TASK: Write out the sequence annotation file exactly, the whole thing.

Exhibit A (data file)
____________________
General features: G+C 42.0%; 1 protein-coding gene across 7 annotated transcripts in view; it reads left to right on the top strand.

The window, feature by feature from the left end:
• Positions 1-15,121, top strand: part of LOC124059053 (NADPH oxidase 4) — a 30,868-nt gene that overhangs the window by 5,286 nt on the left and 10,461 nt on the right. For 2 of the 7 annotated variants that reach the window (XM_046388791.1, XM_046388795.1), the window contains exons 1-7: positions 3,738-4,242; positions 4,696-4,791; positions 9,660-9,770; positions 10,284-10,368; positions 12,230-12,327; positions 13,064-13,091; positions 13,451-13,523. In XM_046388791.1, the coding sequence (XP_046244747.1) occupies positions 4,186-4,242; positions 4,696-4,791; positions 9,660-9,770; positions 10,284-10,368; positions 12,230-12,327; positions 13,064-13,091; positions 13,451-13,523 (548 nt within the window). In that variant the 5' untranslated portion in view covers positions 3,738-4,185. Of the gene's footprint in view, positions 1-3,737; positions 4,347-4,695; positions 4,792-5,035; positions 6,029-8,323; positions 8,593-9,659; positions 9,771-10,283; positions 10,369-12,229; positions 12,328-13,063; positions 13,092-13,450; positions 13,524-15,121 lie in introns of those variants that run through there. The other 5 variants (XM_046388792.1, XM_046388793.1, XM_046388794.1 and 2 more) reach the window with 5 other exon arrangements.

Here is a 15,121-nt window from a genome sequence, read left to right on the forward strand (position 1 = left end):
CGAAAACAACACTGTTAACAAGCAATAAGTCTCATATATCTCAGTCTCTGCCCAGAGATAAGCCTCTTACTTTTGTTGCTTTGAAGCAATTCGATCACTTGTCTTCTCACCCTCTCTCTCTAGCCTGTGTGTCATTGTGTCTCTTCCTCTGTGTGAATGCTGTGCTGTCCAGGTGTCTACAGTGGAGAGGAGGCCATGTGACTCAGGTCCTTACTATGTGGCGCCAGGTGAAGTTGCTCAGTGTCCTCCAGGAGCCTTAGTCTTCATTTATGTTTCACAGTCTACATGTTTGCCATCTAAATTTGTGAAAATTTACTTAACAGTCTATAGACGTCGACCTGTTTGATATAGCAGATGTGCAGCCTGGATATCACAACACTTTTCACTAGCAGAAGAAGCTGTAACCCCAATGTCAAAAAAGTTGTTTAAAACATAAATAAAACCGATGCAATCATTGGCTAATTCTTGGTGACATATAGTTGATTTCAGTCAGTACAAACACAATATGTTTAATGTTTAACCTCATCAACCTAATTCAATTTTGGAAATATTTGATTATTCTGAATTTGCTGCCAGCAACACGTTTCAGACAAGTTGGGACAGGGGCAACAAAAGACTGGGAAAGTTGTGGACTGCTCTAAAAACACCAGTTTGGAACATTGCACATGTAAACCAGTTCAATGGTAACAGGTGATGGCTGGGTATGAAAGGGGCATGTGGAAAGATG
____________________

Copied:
General features: G+C 42.0%; 1 protein-coding gene across 7 annotated transcripts in view; it reads left to right on the top strand.

The window, feature by feature from the left end:
• Positions 1-15,121, top strand: part of LOC124059053 (NADPH oxidase 4) — a 30,868-nt gene that overhangs the window by 5,286 nt on the left and 10,461 nt on the right. For 2 of the 7 annotated variants that reach the window (XM_046388791.1, XM_046388795.1), the window contains exons 1-7: positions 3,738-4,242; positions 4,696-4,791; positions 9,660-9,770; positions 10,284-10,368; positions 12,230-12,327; positions 13,064-13,091; positions 13,451-13,523. In XM_046388791.1, the coding sequence (XP_046244747.1) occupies positions 4,186-4,242; positions 4,696-4,791; positions 9,660-9,770; positions 10,284-10,368; positions 12,230-12,327; positions 13,064-13,091; positions 13,451-13,523 (548 nt within the window). In that variant the 5' untranslated portion in view covers positions 3,738-4,185. Of the gene's footprint in view, positions 1-3,737; positions 4,347-4,695; positions 4,792-5,035; positions 6,029-8,323; positions 8,593-9,659; positions 9,771-10,283; positions 10,369-12,229; positions 12,328-13,063; positions 13,092-13,450; positions 13,524-15,121 lie in introns of those variants that run through there. The other 5 variants (XM_046388792.1, XM_046388793.1, XM_046388794.1 and 2 more) reach the window with 5 other exon arrangements.

Here is a 15,121-nt window from a genome sequence, read left to right on the forward strand (position 1 = left end):
CGAAAACAACACTGTTAACAAGCAATAAGTCTCATATATCTCAGTCTCTGCCCAGAGATAAGCCTCTTACTTTTGTTGCTTTGAAGCAATTCGATCACTTGTCTTCTCACCCTCTCTCTCTAGCCTGTGTGTCATTGTGTCTCTTCCTCTGTGTGAATGCTGTGCTGTCCAGGTGTCTACAGTGGAGAGGAGGCCATGTGACTCAGGTCCTTACTATGTGGCGCCAGGTGAAGTTGCTCAGTGTCCTCCAGGAGCCTTAGTCTTCATTTATGTTTCACAGTCTACATGTTTGCCATCTAAATTTGTGAAAATTTACTTAACAGTCTATAGACGTCGACCTGTTTGATATAGCAGATGTGCAGCCTGGATATCACAACACTTTTCACTAGCAGAAGAAGCTGTAACCCCAATGTCAAAAAAGTTGTTTAAAACATAAATAAAACCGATGCAATCATTGGCTAATTCTTGGTGACATATAGTTGATTTCAGTCAGTACAAACACAATATGTTTAATGTTTAACCTCATCAACCTAATTCAATTTTGGAAATATTTGATTATTCTGAATTTGCTGCCAGCAACACGTTTCAGACAAGTTGGGACAGGGGCAACAAAAGACTGGGAAAGTTGTGGACTGCTCTAAAAACACCAGTTTGGAACATTGCACATGTAAACCAGTTCAATGGTAACAGGTGATGGCTGGGTATGAAAGGGGCATGTGGAAAGATG